Not as in Lima, Peru, as in Mexican lime. I had a reader request for Yucatecan sopa de lima
, the Mexican version of Jewish penicillin, and I was happy to oblige, in part because I had a big jar of freshly made chicken stock
in my fridge. The timing didn't really work out for photos as I only know how to make them look good using natural light. So you'll have to make do with a couple that show the difference between the small, seed-filled Mexican limes (not unlike key limes) and the more ubiquitous Persian limes. Either one works for this soup, and you can even use lemon. I ended up using both. This recipe was not something I grew up eating. My mother's cooking was much more influenced by her mother's New Mexico roots. And although I have eaten this soup in Mérida, I consulted a number of sources to get it right, including Rick Bayless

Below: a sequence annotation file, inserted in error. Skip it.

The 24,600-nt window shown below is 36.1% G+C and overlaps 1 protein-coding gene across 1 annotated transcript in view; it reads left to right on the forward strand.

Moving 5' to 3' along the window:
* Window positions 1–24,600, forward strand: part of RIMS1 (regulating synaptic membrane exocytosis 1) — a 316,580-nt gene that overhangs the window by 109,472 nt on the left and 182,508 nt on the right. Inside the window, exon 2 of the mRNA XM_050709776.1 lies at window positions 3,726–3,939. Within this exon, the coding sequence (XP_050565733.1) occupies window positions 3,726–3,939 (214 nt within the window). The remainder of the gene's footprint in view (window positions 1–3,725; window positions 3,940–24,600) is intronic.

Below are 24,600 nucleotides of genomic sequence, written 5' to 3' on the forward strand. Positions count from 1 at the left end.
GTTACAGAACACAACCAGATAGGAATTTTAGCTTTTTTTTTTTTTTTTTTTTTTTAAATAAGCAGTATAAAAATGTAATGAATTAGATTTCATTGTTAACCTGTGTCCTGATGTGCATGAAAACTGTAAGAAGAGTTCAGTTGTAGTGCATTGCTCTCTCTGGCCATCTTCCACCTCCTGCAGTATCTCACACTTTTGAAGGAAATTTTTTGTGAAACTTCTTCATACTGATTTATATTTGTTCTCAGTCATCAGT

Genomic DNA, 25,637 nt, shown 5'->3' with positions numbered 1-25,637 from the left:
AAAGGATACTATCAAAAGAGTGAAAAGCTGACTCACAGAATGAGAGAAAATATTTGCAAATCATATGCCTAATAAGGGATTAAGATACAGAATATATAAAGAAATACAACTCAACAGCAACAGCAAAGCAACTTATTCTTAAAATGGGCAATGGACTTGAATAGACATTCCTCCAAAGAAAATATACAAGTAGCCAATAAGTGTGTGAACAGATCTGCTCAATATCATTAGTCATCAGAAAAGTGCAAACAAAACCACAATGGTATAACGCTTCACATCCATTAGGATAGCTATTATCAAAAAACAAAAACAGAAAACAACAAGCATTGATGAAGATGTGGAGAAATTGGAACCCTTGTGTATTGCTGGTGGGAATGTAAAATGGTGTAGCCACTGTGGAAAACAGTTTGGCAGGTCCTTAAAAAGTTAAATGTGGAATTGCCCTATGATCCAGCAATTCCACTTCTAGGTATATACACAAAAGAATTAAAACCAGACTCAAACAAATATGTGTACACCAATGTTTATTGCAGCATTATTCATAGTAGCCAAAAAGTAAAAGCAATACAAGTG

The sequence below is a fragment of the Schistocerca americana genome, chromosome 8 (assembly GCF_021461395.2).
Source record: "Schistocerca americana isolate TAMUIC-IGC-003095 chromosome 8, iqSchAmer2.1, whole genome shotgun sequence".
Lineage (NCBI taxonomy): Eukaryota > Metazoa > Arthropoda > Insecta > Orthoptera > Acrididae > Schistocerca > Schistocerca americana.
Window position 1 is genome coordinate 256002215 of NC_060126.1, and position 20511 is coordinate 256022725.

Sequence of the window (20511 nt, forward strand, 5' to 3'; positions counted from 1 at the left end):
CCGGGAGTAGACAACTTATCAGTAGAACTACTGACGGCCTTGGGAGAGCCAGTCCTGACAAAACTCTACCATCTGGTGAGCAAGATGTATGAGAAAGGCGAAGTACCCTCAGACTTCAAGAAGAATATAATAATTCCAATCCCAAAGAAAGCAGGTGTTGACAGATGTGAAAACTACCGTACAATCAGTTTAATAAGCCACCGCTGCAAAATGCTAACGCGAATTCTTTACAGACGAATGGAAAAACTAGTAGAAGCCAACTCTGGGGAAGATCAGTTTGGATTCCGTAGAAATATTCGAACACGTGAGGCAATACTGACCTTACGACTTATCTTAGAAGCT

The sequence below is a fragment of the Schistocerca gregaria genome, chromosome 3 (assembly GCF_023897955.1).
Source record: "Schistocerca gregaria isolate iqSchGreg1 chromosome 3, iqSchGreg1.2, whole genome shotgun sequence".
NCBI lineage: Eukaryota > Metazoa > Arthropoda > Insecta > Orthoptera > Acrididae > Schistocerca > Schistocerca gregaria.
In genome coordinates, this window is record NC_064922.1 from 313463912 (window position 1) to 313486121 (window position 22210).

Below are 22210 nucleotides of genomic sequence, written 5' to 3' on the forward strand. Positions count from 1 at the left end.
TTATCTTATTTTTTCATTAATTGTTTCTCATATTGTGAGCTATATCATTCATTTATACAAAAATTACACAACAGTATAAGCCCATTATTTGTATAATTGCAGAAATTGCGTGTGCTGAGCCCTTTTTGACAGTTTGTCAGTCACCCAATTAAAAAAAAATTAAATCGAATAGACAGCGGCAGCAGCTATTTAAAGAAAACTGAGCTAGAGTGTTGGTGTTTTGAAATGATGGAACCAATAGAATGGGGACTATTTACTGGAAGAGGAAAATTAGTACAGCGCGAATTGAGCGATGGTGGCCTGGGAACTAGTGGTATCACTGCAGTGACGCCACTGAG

, the Chicago-based chef (and Obama favorite) whose recipes tend to be impeccably researched and very authentic. I can't really say this is his recipe; I changed it too much. His stock calls for pork bones, and for a few other ingredients I didn't have on hand. But in the end, I wound up with a delicious, light but satisfying soup redolent of cinnamon and cumin, with a bit of chile heat, a pleasingly tart finish and a fabulous garnish of crispy tortilla strips. It's great in hot weather and cold, and if you have stock on hand, you can cook up a pot in about an hour.